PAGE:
Melissa’s schedule and mine finally synced up so that we could do our 5K together and that’s pretty awesome on this most auspicious of days. The cold, rainy day made us decide that our neighborhood was too inhospitable–a word which here means not optimal for walking and jogging a 5K. We chose to go to the gym–the nice, dry, inviting, and quite hospitable gym.
After some stretching, we walked. For some reason unknown to me, my MapMyWalk app announced ten minutes into our walk that we’d travelled our first mile. Not only was this impossible, it was also quite disturbing. I guess not all that disturbing when one considers that GPS-based devices don’t work all that well indoors. Thank goodness for her TomTom fitness band that keeps track of steps via digital display. My Withings Activite Steel also keeps track of steps, but in an analog way. And frankly, without my glasses I can’t read how far I’ve gone with any accuracy. The TomTom also uses GPS, when it can connect to the satellites, but also has an analog tracker as well. So, we were saved by our own failed technology. Irony?
We continued our trek until Melissa had the idea to jog one time around the track that’s somewhere between one-tenth and one-eleventh of a mile in length. We jogged it. One complete lap without stopping. We high-fived for our success. Hey, you take your victories when you have them.
Melissa also decided, in the moment, that we would ‘walk two, jog one’ from then on in order to decrease our pace and to increase our ability to challenge ourselves. I went along. We did it. for the last mile, we jogged one, walked two. If it sounds like we’re progressing really fast, we’re not. You see, Melissa and I have trained before and have walked half marathons, 10Ks, 15Ks, and 5Ks. We’ve previously trained ourselves and we know what we can do and what we can’t.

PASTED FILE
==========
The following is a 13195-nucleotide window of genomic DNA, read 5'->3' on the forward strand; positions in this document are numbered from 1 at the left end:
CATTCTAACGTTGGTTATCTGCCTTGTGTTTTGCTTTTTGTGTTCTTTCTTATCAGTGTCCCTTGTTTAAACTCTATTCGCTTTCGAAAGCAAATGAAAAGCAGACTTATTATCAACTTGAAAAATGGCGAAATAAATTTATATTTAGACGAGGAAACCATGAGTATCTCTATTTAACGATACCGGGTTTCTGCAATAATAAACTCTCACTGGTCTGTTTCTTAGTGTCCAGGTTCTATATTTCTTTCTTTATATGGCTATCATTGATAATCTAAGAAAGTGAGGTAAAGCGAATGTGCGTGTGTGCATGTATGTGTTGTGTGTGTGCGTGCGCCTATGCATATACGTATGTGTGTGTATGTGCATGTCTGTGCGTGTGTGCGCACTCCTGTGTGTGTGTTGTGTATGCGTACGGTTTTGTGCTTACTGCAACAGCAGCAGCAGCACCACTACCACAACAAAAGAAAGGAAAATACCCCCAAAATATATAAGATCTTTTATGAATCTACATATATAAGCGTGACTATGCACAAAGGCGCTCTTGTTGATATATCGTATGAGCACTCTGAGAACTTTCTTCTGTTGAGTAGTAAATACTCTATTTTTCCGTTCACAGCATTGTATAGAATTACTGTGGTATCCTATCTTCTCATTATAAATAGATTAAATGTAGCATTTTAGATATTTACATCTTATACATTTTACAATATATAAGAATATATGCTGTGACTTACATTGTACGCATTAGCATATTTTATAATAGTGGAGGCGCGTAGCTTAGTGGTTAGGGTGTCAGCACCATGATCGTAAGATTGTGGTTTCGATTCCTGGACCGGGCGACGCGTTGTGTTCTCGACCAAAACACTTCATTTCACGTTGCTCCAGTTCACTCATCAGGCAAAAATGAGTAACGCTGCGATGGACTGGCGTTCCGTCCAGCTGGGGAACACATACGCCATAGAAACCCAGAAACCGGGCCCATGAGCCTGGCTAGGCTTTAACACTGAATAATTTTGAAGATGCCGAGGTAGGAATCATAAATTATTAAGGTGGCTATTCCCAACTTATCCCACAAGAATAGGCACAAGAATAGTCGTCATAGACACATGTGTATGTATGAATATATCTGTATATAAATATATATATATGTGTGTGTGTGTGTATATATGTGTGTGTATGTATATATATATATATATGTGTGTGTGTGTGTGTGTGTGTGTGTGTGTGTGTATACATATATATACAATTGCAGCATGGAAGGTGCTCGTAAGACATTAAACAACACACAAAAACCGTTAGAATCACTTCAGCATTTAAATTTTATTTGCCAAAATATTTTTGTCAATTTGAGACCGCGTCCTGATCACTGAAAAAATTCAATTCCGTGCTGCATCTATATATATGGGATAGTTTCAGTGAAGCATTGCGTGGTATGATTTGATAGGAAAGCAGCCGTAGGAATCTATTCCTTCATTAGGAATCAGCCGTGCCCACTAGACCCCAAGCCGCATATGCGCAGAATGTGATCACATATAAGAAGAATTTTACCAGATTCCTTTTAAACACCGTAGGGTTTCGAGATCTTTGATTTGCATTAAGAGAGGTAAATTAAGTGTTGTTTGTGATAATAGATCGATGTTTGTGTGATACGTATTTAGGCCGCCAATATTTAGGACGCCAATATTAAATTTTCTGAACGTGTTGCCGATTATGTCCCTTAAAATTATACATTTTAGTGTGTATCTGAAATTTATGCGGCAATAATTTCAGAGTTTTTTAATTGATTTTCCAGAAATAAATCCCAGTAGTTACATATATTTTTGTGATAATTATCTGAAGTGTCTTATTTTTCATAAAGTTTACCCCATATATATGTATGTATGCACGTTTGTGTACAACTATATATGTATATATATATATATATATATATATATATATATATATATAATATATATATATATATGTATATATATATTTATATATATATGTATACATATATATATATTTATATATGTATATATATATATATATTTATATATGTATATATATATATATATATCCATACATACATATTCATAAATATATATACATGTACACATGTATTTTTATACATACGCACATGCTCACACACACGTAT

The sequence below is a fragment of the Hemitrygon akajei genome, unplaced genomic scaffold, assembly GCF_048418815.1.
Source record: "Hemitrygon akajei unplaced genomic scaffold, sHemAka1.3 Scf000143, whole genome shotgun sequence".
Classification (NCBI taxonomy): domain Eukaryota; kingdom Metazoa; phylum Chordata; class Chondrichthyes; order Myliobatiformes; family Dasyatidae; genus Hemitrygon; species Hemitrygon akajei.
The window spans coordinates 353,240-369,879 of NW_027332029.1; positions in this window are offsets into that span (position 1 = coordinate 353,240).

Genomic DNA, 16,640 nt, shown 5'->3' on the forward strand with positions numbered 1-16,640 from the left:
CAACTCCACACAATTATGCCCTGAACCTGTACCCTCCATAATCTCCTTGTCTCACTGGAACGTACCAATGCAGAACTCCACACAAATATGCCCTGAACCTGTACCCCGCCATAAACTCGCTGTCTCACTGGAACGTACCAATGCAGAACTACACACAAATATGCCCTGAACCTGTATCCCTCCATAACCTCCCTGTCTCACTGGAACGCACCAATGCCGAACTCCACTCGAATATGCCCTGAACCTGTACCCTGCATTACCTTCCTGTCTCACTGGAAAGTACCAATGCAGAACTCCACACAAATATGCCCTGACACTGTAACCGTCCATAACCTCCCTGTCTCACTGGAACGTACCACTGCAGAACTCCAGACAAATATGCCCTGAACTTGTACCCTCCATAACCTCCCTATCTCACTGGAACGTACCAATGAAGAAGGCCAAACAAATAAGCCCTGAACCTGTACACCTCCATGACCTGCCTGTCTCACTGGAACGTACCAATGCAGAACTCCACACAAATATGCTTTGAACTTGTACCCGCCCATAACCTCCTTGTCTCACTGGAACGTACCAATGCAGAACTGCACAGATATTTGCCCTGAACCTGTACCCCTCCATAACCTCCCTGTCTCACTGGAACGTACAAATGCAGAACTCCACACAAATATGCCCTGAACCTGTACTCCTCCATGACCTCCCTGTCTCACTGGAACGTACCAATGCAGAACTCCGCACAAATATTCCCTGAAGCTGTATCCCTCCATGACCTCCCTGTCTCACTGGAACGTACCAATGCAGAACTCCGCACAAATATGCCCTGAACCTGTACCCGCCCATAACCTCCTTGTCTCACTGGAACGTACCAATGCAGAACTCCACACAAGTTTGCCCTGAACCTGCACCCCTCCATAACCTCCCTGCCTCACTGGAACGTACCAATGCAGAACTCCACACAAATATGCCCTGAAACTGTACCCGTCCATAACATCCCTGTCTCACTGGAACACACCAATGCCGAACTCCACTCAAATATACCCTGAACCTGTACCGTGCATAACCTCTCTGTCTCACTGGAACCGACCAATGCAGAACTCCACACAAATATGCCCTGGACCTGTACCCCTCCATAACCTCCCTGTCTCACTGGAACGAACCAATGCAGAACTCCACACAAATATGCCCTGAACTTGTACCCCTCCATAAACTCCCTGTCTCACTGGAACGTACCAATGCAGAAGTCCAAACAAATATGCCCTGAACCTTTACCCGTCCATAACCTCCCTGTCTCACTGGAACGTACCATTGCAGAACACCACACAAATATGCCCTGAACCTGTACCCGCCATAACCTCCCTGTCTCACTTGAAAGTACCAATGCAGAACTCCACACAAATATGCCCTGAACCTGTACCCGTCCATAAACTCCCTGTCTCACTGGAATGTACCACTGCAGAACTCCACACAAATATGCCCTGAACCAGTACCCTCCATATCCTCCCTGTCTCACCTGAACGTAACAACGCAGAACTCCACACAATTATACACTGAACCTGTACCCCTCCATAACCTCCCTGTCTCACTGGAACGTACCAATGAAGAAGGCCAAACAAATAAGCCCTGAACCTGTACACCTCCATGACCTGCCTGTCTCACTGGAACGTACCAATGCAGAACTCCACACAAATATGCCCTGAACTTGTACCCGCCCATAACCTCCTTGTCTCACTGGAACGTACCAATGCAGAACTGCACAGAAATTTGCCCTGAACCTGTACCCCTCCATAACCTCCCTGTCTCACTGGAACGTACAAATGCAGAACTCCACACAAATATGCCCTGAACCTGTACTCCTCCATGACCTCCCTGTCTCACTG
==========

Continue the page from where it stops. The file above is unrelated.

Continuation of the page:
You need to proceed at your own pace. Don’t let our or anyone else’s training influence you. Everyone is different. We all progress at different rates. For many of you, we’re old and slow, but for some, we’re practically Olympics ready. Don’t get discouraged.
If you need help staying motivated, leave us a comment and we’ll help out by telling you how we started. We’ve dealt with it all: strains, pains, shin splints, sickness, lethargy, success depression, and more. Keep at it. Who cares if it takes you an hour to complete a 5K? You’re doing it. It’s more than most people do.
I watched a show about fitness a few days ago and the average person walks about 1,000 steps per day. That’s a tenth of what they really need to do. So, if you’re walking a 5K, that’s approximately 6,000 steps, which puts you six times above most people. That has to be encouraging. What’s even cooler is that if you use a tracker app of some kind, your miles are cumulative and you get rewards along the way.
I remember when Melissa received her Italy badge, which meant that she’d walked the equivalent of the entire length of Italy. I’m far behind her, but I’m encouraged by her stamina and dedication to this process. Sure, we both slipped last year, but we’re back at it now.
It’s easier not to do it. Trust me. It’s easier not to go to the gym. It’s easier not to walk. Do you think that I love it? I don’t love the thought of it, but I love the way I look and feel after I’m done. I love the way my clothes fit when I’m active. I love it when my ‘normal’ clothes feel too big.
Stay encouraged. Stick with your commitment to do this. It will pay off and then you’ll be so glad that you’ve done it. Tell us about your struggles, your successes, and your routines. We’d love to hear from you.